Stability of the domain interface contributes towards the catalytic function at the H-site of class alpha glutathione transferase A1-1.Balchin, D., Fanucchi, S., Achilonu, I., Adamson, R.J., Burke, J., Fernandes, M., Gildenhuys, S., Dirr, H.W.
(2010) Biochim.Biophys.Acta 1804: 2228-2233
- PubMed: 20833278
- DOI: 10.1016/j.bbapap.2010.09.003
- PubMed Abstract:
Cytosolic glutathione transferases (GSTs) are major detoxification enzymes in aerobes. Each subunit has two distinct domains and an active site consisting of a G-site for binding GSH and an H-site for an electrophilic substrate. While the active site ...
Cytosolic glutathione transferases (GSTs) are major detoxification enzymes in aerobes. Each subunit has two distinct domains and an active site consisting of a G-site for binding GSH and an H-site for an electrophilic substrate. While the active site is located at the domain interface, the role of the stability of this interface in the catalytic function of GSTs is poorly understood. Domain 1 of class alpha GSTs has a conserved tryptophan (Trp21) in helix 1 that forms a major interdomain contact with helices 6 and 8 in domain 2. Replacing Trp21 with an alanine is structurally non-disruptive but creates a cavity between helices 1, 6 and 8 thus reducing the packing density and van der Waals contacts at the domain interface. This results in destabilization of the protein and a marked reduction in catalytic activity. While functionality at the G-site is not adversely affected by the W21A mutation, the H-site becomes more accessible to solvent and less favorable for the electrophilic substrate 1-chloro-2,4-dinitrobenzene (CDNB). Not only does the mutation result in a reduction in the energy for stabilizing the transition state formed in the S(N)Ar reaction between the substrates GSH and CDNB, it also compromises the ability of the enzyme to form and stabilize a transition state analogue (Meisenheimer complex) formed between GSH and 1,3,5-trinitrobenzene (TNB). The study demonstrates that the stability of the domain-domain interface plays a role in mediating the catalytic functionality of the active site, particularly the H-site, of class alpha GSTs.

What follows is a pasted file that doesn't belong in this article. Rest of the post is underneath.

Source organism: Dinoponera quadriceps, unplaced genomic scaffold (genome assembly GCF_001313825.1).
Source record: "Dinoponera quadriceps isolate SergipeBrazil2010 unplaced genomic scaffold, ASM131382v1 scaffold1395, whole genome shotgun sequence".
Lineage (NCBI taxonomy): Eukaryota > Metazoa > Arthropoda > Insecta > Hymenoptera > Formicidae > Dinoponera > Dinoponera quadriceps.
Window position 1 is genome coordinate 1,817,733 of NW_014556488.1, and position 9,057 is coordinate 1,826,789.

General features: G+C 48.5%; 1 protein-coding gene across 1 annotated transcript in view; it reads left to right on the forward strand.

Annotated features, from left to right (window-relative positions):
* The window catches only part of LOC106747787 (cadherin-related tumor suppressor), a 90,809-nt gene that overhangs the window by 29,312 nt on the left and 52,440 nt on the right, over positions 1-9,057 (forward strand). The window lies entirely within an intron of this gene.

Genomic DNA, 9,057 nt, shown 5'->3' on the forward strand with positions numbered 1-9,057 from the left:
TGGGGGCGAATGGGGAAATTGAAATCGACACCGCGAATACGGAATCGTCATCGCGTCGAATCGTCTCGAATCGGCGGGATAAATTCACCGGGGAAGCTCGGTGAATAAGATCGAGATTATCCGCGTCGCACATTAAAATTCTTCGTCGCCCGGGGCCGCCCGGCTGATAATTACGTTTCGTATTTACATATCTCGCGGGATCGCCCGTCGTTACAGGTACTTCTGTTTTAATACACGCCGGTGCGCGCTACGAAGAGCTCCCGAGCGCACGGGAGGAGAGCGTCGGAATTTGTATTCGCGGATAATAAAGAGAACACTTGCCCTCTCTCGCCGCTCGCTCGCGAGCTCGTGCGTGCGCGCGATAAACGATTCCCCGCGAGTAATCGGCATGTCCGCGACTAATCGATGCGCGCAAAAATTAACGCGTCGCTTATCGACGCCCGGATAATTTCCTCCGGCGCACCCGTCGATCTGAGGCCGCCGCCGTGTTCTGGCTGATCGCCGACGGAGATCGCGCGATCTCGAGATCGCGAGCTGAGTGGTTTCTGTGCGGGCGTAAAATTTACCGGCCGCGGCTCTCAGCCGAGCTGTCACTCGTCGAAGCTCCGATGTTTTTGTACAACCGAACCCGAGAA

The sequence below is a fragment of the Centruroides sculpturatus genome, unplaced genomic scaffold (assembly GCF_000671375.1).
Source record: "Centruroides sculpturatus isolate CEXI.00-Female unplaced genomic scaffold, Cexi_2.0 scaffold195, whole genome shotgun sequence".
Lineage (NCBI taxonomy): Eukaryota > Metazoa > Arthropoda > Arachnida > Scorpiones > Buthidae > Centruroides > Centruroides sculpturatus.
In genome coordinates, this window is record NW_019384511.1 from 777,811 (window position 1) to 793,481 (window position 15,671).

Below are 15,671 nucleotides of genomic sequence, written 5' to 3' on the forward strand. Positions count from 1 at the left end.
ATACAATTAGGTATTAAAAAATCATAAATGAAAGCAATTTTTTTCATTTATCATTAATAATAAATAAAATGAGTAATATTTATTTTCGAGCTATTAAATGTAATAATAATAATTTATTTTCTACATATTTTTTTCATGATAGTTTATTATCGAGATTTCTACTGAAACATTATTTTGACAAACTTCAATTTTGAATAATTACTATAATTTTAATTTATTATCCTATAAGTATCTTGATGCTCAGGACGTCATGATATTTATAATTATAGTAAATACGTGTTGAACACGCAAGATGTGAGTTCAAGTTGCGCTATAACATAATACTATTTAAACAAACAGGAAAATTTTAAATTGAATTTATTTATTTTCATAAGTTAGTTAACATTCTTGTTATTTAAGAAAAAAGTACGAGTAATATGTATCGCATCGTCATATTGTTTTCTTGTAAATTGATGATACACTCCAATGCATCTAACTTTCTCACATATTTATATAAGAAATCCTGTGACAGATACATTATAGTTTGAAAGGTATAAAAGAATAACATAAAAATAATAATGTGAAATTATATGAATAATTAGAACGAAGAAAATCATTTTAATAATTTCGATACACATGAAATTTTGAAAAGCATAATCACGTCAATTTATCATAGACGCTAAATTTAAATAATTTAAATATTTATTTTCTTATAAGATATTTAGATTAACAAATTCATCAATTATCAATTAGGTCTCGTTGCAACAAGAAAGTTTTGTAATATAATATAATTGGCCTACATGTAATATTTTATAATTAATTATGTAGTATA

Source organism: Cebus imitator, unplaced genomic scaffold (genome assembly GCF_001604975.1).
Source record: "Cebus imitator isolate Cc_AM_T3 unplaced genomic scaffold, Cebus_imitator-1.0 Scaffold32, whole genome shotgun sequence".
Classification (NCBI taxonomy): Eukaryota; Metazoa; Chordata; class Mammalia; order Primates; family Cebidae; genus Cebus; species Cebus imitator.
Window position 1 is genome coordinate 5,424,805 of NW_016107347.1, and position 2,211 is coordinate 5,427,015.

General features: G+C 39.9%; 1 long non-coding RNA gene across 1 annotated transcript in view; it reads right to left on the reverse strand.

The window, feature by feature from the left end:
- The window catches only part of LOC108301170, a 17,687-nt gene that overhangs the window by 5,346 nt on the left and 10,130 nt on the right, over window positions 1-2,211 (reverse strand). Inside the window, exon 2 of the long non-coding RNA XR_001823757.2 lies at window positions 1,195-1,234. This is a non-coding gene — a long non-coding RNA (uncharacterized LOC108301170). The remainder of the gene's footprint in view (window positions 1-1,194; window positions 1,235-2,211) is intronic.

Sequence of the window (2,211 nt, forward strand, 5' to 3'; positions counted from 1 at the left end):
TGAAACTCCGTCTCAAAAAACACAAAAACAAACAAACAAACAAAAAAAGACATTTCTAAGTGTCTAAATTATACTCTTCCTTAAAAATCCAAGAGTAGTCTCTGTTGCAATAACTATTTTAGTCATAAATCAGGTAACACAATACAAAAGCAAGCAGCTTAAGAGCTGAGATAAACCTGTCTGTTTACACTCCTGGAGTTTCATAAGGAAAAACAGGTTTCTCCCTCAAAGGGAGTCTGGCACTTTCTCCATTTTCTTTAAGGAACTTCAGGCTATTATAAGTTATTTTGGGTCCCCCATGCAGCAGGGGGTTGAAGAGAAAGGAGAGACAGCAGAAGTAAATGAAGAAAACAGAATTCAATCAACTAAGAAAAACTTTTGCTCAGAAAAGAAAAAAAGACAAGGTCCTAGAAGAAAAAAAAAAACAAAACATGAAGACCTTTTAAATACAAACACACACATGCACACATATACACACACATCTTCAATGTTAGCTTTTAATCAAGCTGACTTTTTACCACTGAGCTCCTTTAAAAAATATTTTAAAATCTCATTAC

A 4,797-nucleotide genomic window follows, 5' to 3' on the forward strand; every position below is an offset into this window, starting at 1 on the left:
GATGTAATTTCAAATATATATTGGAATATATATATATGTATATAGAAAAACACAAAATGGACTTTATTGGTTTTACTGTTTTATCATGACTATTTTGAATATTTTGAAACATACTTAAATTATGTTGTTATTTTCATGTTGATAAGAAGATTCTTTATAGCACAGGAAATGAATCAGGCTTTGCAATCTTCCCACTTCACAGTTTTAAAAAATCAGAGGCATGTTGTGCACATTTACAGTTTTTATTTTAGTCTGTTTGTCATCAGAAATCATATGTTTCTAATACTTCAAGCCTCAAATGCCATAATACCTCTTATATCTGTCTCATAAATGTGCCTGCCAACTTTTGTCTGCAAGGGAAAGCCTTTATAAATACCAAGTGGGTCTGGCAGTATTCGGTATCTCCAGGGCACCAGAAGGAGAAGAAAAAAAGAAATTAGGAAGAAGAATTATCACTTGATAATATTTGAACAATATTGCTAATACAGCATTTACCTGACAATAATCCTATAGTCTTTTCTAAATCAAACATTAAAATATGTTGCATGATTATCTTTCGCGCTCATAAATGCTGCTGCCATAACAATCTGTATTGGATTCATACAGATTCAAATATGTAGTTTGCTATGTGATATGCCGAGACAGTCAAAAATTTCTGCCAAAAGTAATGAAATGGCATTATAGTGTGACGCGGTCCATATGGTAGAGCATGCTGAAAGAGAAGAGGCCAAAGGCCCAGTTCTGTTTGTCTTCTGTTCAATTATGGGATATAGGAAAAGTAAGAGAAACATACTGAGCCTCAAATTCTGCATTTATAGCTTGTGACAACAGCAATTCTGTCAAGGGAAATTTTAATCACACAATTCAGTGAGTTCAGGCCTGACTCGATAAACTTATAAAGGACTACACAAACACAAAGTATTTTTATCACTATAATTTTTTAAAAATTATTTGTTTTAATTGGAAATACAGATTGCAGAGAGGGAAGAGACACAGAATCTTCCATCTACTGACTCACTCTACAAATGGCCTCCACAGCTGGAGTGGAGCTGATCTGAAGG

Protein Structure-Function Research Unit, School of Molecular and Cell Biology and the School Chemistry, University of the Witwatersrand, Johannesburg, South Africa.